Wednesday, April 09, 2014

The moral apocalypse is nigh, according to Mike Huckabee and Texas pastors

The Texas Renewal Project, a conclave of the state's evangelical pastors, is increasingly fearful that the fire and brimstone of Hell is welling up (again) to swallow us all.  They gathered in Austin last weekend to quake and exclaim, and Chris Hooks went to observe.

Hundreds of pastors have traveled from all over Texas to the conference, which, according to the invitation penned by former Arkansas governor Mike Huckabee, aims to address the fact that ”our Judeo-Christian heritage is under attack by a force that is more destructive than any threat America has faced in decades.” There are speakers, and information sessions ...

The message on offer is grim and fearful. This is a room full of people that are falling out of love with their country. It used to be a place that held promise for them and their cohort. But it’s changed, dramatically and for the worse, and the pastors don’t know if they can get it back in time.

The night’s speakers give them no comfort. There’s former Oklahoma Congressman J.C. Watts, who tells diners that America is “not great enough that we can shake our fist in the face of a holy god and expect to get away with it.”

You really should go read the whole thing.  More:

“We can’t just go to church on Sunday and pay our tithe and leave it up to Washington. Washington is a Babylonian system,” says Watts. (According to Revelation 17:5, Babylon is the “the mother of harlots and of the abominations in the earth.”)

Babylon’s enforcement arm is the Internal Revenue Service, which Matthew Staver rose to speak on. Staver, the dean of the Liberty University School of Law, took time to reassure the pastors on one point: The IRS is impotent. There are strictures on tax-exempt churches engaging in political activity, but you can easily work within them. And if you break them outright, it doesn’t matter. “The IRS doesn’t have any teeth in this,” he said. [...]

Religious leaders encouraging the breaking of our nation's laws?  And they worry about the moral failings of others?  I wonder how they feel about undocumented immigration.  Probably not as forgiving as Jeb Bush.  Anyway...

It’s your duty, he told the pastors, to engage in political activity to the maximum extent you are able. Have candidates speak in your church, acknowledge them in sermons, have candidate forums and debates.

“Voting is a prophetic witness to the community,” he said. “No church has ever lost their tax exempt status for lobbying or for political activity. You’ve got to replace the muzzle that the world has placed on you.”
When he shifted to why the muzzle must be removed, things got dark. Staver spoke about legislative restrictions in New Jersey and California on “pray-the-gay-away” counseling services.

“If a minor comes to you and is struggling with same-sex attraction—maybe they were molested by the likes of a monster like Jerry Sandusky—and they have this self-hatred, they want to kill themselves because they have these desires that they don’t want, the desire to act out in the manner that they’ve been acted on,” Staver said, “and they come to a Christian counselor and say, help me, that counselor can’t help that child with those thoughts and behaviors. They have to sanctify that behavior as natural, normal, and good.” The crowd murmured.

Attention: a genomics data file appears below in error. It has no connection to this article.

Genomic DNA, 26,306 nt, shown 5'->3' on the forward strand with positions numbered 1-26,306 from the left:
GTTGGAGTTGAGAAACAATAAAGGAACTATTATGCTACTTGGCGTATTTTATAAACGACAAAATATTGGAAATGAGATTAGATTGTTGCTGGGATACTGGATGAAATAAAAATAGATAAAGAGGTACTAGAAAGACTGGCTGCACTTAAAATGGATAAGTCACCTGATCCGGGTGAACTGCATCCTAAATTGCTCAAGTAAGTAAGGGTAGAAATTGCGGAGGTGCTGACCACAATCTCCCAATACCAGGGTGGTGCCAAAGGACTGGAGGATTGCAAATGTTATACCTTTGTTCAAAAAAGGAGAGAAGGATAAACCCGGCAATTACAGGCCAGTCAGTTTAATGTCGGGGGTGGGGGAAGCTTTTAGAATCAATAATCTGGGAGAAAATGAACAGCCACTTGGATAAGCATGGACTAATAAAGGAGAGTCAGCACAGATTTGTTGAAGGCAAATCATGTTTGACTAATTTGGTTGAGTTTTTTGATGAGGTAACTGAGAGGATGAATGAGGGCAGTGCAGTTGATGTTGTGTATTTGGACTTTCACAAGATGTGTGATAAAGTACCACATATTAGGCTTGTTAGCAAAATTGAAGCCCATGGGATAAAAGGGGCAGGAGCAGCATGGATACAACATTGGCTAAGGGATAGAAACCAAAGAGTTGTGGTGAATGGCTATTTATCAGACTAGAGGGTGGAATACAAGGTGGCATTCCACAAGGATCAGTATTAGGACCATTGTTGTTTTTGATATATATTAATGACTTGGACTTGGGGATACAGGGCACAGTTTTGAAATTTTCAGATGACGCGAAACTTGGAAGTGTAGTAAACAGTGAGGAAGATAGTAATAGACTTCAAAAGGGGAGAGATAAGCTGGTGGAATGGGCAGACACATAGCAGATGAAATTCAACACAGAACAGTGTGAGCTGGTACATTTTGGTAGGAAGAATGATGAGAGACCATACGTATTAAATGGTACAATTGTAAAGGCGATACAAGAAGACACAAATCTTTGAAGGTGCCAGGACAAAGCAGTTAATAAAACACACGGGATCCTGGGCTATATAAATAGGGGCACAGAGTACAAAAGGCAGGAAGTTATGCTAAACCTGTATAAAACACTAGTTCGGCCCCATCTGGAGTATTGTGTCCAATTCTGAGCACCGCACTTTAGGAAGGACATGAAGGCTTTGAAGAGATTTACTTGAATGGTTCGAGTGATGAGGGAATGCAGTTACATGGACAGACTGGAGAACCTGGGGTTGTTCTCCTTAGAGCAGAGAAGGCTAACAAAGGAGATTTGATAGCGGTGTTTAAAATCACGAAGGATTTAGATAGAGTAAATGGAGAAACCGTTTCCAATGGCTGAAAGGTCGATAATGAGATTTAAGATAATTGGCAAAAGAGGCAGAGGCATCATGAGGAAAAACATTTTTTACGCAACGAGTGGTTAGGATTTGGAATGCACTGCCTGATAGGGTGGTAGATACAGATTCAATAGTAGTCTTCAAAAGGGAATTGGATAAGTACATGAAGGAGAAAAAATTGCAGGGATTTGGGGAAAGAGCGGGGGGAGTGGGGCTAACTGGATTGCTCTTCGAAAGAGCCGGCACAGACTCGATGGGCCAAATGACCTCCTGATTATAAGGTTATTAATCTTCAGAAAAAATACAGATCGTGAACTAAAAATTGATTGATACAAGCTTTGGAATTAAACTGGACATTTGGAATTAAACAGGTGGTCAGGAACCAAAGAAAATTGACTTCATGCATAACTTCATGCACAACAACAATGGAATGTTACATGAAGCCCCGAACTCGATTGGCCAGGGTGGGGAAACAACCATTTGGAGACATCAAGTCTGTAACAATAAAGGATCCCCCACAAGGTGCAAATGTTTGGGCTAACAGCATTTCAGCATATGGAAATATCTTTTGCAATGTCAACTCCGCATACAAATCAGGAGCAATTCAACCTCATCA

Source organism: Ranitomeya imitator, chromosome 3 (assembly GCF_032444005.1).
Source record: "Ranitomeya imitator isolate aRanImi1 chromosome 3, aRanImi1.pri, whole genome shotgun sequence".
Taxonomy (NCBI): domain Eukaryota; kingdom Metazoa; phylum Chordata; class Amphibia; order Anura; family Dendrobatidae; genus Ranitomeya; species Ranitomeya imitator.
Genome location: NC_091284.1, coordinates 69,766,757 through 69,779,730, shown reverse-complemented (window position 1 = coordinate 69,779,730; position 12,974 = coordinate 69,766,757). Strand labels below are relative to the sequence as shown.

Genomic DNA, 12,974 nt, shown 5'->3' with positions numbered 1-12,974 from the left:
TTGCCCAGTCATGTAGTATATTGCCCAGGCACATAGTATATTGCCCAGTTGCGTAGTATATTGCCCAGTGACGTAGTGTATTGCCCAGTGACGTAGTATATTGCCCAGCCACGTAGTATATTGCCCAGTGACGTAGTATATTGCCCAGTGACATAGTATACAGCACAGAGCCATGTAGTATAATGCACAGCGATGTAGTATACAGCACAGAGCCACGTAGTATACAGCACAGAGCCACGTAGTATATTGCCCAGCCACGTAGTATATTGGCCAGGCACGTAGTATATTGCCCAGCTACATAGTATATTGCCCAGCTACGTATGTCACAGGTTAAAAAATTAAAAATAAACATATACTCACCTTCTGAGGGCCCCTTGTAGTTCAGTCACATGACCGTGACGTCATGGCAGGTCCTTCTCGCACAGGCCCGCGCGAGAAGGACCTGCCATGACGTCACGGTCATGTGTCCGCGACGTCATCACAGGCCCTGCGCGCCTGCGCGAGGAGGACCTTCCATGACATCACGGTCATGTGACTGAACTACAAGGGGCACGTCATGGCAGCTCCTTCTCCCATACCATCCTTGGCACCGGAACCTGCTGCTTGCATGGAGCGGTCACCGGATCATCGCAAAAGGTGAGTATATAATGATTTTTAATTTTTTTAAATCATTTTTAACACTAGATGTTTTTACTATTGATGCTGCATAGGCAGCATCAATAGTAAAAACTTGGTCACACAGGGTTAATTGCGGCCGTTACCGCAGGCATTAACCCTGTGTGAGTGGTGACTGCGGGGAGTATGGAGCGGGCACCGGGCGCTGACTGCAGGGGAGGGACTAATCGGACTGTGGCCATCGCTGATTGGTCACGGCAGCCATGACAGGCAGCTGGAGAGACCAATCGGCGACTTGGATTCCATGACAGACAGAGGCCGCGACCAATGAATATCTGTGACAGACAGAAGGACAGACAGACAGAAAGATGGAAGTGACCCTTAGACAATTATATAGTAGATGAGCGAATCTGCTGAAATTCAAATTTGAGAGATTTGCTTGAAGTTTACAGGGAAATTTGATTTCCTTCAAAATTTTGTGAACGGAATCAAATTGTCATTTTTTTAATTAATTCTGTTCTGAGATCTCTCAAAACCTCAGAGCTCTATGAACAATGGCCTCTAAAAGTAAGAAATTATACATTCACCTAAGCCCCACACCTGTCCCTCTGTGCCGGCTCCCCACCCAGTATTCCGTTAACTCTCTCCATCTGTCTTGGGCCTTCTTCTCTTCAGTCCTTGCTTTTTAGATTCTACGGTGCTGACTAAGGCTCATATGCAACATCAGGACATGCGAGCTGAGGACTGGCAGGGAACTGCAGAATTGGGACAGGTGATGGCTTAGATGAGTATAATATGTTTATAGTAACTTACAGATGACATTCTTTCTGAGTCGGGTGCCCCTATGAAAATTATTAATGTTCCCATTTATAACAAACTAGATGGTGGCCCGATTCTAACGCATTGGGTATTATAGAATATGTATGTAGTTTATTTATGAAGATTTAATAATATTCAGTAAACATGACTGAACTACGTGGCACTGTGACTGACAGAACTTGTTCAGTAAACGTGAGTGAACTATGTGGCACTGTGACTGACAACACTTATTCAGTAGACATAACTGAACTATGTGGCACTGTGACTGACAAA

Staver stepped back.

“I never thought I would ever say this,” he said.

And I never thought I would ever hear it said.

His trip (to Peru) culminated in another appearance, at a 70,000-seat soccer stadium, packed full with Peruvian Christians. When the first speaker addressed the crowd, Staver said, he carried a stern warning. “Any nation that supports or proposes laws that are contrary to God’s natural created order is cursed and will cease to exist.” Back at the Hyatt, audible gasps. A man in the audience yells “that’s true!”

Staver continued: “Tears began to roll down my eyes, because I began to think about the United States of America—the country that I was born in, that I love.” He added: “What we are doing now is not only destroying this country, but we are working to undermine Christian values in Peru and in countries around the world. This country is doing that. Under our watch! We can no longer be silent.”

Don't miss reading this if you want a glimpse inside the mind of today's Christian conservative Caucasians.  To be clear, there are Republicans who understand history; who for example know that -- once upon a time, not too long ago -- America's Christian fundamentalists were pro-choice.

... (P)olitical conservatives and Protestant evangelicals were relatively warm toward pro-choices causes until the ‘70’s. The nation’s most liberal abortion rights legislation prior to Roe v. Wade was signed into law by California Governor Ronald Reagan. Sen. Barry Goldwater was staunchly pro-choice across his entire career.

In 1971 the Southern Baptist Convention endorsed abortion rights for women in a remarkably bold statement for the time. The Baptists responded to Roe v Wade in 1974 by re-affirming their previous statement in favor of abortion rights.

There's more good reading there at that link.   At this point I would simply say (as someone who has come to the belief that God is a figment of man's imagination) that there's much work to be done just to slow down the spread of this pernicious mythology and its influence on our governance.  And there's a lot of good reading at that link also, depending on how open your mind is.

Barry Goldwater was right.  He would also be excommunicated from today's GOP for heresy, were he still with us.  The problem, as we know, is that the Tea Party (not particularly religious but very libertarian) cares as much about history as it does science.  And even less about hypocrisy.

1 comment:

Katy Anders said...

Insane. It's like the whole conservative side of the political spectrum has gone Jim Jones on us.